Microcolonies (3-day-old) of GFP-labeled strains were visualized by 2PE-CM according to [50]. In brief, colonies were embedded in low-gelling agarose and cut vertically down the middle. The cut surface was placed on a coverslip, and colony side views were obtained by 2P-CM. A true confocal scanning microscope (SP8 AOBS VLL MP; Leica) was used, fitted with a mode-locked laser (Ti:Sapphire Chameleon Ultra; Coherent Inc.) for two-photon excitation and 20×/0.70 and 63×/1.20 water immersion plan Apochromat objectives. An excitation wavelength of 920 nm was used with emission bandwidths set to 480–595 nm. Images of microcolonies were composed of two stitched fields of view.

Staining of colony cross-sections for presence of glycogen

Vertical cross sections of 3d old microcolonies were prepared as described previously [9]. In brief, microcolonies were embedded in 2% agarose gel and sectioned using a Leica VT1200S vibrating microtome. Sections from the central colony part were stained by iodine vapor for 3 min and immediately examined by light microscopy. Brown coloration of cells stained by iodine vapor is proportional to their glycogen content [51].

Quantification of glycogen and trehalose in aerial cells

The total-cell lysate was prepared from 100 to 150 mg of wet aerial cell biomass. The cells were broken with glass beads in 10 mM MES buffer, pH 6, supplemented with Complete, EDTA-free protease inhibitor mixture (Roche Applied Science) and 1 mM AEBSF [4-(2-aminoethyl)benzenesulfonyl fluoride, Sigma] in a FastPrep (Qbiogene). Cell debris was removed by centrifugation for at 1000 g, 3 min, 4 °C and subsequently 3000 g, 5 min, 4 °C. The protein concentration in the resulting cell lysate was determined using a protein detection kit (Bio-Rad) [52]. Glycogen and trehalose in the cell lysate were determined as described in [53]. Briefly, the protein lysate was resuspended in 0.25 M Na2CO3, and incubated at 95 °C for 4 h. The pH of lysate was then adjusted by addition of 1 M acetic acid and 0.2 M Na-acetate, pH 5.2. One-half of the suspension was incubated overnight with trehalase (0.05 U/ml) at 37 °C, and the second half with amyloglucosidase from A. niger (1.2 U/ml) at 57 °C, under constant agitation. The suspensions were centrifuged for 5 min at 5000 g at 4 °C, and glucose was determined by the Glucose (GO) Assay Kit (Sigma-Aldrich).

HPLC analysis of amino acid content

The aerial and root parts of 3-day-old BR-F microcolonies were separated as described above, with additional washing of root cells with distilled H2O, and total intracellular amino acids were extracted from cell suspensions in water by boiling for 5 min. The concentration was determined by HPLC with precolumn derivatization by OPA (o-phthaldialdehyde) [9, 54] with a ZORBAX Eclipse AAA, 3.5 μm, 4.6 × 75 mm reverse phase column (Agilent), and fluorescence detection.

Abbreviations

2PE-CM: 

Two-photon excitation confocal microscopy

CUTs: 

Cryptic unstable transcripts

ECM: 

Extracellular matrix

FDR: 

False discovery rate

GO: 

Gene Ontology

lncRNA: 

long non-coding RNA

MUTs: 

Meiotic unstable transcripts

PPP: 

Pentose phosphate pathway

RNA-seq: 

RNA sequencing

SUTs: 

Stable unannotated transcripts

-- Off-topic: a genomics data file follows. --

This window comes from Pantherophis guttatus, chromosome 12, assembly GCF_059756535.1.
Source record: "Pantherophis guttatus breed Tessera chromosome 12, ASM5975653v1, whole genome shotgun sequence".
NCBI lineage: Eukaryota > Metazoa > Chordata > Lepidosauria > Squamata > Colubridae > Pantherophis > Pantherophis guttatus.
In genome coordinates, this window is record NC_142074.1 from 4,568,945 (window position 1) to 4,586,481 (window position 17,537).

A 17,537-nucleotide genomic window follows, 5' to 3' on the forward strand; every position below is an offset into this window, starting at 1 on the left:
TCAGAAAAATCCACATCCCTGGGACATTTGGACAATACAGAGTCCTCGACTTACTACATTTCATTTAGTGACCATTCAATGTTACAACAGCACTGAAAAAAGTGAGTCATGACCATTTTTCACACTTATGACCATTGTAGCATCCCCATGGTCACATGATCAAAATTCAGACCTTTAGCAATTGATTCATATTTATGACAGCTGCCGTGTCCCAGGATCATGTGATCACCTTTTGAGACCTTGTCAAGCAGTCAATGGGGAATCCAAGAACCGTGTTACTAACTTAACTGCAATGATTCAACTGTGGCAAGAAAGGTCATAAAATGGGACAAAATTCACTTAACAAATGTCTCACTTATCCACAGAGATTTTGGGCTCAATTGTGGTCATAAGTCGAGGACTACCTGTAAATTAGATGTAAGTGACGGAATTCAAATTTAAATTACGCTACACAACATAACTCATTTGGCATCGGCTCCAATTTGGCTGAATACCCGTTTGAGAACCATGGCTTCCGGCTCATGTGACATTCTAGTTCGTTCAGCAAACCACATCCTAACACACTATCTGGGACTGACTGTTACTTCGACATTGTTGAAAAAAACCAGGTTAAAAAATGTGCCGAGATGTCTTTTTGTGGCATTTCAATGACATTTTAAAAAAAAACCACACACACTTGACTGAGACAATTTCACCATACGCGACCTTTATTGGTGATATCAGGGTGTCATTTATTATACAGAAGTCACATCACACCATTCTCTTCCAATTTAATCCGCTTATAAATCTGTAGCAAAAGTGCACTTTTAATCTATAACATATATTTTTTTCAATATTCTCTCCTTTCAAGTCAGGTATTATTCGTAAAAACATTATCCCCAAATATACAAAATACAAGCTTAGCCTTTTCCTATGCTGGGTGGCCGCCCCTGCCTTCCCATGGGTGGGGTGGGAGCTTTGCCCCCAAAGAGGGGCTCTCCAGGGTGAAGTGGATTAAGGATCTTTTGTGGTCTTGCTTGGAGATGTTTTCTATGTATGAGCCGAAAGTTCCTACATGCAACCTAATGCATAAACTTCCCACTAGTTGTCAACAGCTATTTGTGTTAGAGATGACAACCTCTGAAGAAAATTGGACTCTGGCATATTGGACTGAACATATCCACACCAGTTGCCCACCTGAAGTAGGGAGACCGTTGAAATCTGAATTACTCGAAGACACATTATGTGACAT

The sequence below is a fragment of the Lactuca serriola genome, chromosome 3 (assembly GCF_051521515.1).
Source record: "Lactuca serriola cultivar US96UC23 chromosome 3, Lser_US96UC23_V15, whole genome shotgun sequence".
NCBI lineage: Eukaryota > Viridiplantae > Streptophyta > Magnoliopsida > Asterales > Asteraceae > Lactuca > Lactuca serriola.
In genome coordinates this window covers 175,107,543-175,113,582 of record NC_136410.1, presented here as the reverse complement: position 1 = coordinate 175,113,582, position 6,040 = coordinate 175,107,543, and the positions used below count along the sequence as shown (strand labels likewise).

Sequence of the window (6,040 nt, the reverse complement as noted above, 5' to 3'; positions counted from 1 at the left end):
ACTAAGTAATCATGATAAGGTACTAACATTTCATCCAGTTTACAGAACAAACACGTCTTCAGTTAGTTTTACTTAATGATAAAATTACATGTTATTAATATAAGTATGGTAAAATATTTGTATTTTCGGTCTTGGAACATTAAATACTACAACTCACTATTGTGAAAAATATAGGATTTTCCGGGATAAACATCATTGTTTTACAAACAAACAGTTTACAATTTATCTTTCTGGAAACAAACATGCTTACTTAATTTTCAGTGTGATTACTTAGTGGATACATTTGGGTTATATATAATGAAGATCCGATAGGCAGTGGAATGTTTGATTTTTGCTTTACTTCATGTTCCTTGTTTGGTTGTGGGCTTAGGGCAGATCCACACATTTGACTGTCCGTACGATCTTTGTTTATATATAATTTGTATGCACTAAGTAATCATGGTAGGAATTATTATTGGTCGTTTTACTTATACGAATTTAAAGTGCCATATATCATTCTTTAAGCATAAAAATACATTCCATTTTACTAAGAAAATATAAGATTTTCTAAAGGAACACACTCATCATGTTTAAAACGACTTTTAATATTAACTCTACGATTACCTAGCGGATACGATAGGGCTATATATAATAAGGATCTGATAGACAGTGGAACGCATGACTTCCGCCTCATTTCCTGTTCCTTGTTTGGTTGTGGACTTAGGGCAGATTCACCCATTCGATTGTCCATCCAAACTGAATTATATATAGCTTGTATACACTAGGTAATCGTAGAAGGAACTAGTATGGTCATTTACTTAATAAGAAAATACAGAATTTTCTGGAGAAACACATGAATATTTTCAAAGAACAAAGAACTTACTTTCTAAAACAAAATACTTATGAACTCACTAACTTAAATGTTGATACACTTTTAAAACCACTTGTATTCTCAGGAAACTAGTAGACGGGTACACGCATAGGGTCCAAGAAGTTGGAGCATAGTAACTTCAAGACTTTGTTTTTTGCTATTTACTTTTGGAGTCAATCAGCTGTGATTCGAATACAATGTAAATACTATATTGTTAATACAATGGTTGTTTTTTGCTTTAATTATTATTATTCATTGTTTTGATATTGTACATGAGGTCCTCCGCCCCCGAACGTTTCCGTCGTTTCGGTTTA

TCA: 

Tricarboxylic acid

XUTs: 

Xrn1p-dependent unstable transcripts

Declarations

Acknowledgements

Not applicable.

Funding

The research leading to these results has received funding from the Norwegian Financial Mechanism 2009-2014 under Project Contract no. MSMT-28477/2014 (Project no. 7F14083). JM, DW a ZP are also supported by LQ1604 NPU II provided by MEYS, LV by RVO61388971 and part of the research was performed in BIOCEV supported by CZ.1.05/1.1.00/02.0109 BIOCEV provided by ERDF and MEYS.

Availability of data and materials

The RNA-seq data sets generated in this study have been deposited in the Gene Expression Omnibus (GEO) under accession GSE98243.

Authors’ contributions

JM performed most of the experiments with help from OH, MB and SR; DW analyzed high-throughput sequencing data with help from AM and TH and performed RNA sequencing with help from GG; ZP and LV conceived the study and together with DW interpreted the data and wrote the manuscript. All authors read and approved the final manuscript.

Ethics approval and consent to participate

Not applicable.

Consent for publication

Not applicable.

Competing interests

The authors declare that they have no competing interests.

Publisher’s Note

Springer Nature remains neutral with regard to jurisdictional claims in published maps and institutional affiliations.

Open AccessThis article is distributed under the terms of the Creative Commons Attribution 4.0 International License (http://creativecommons.org/licenses/by/4.0/), which permits unrestricted use, distribution, and reproduction in any medium, provided you give appropriate credit to the original author(s) and the source, provide a link to the Creative Commons license, and indicate if changes were made. The Creative Commons Public Domain Dedication waiver (http://creativecommons.org/publicdomain/zero/1.0/) applies to the data made available in this article, unless otherwise stated.

Authors’ Affiliations

(1)
Department of Genetics and Microbiology, Faculty of Science, Charles University, BIOCEV, 252 50 Vestec, Czech Republic
(2)
Institute of Microbiology of the Czech Academy of Sciences, BIOCEV, 252 50 Vestec, Czech Republic
(3)
Oslo University Hospital and University of Oslo, 0450 Oslo, Norway
(4)
NORMENT, Institute of Clinical Medicine, University of Oslo, 0450 Oslo, Norway

References

  1. Palkova Z, Vachova L. Life within a community: benefit to yeast long-term survival. FEMS Microbiol Rev. 2006;30(5):806–24.View ArticlePubMedGoogle Scholar
  2. Palkova Z, Wilkinson D, Vachova L. Aging and differentiation in yeast populations: elders with different properties and functions. FEMS Yeast Res. 2014;14(1):96–108.View ArticlePubMedGoogle Scholar
  3. Vachova L, Stovicek V, Hlavacek O, Chernyavskiy O, Stepanek L, Kubinova L, Palkova Z. Flo11p, drug efflux pumps, and the extracellular matrix cooperate to form biofilm yeast colonies. J Cell Biol. 2011;194(5):679–87.View ArticlePubMedPubMed CentralGoogle Scholar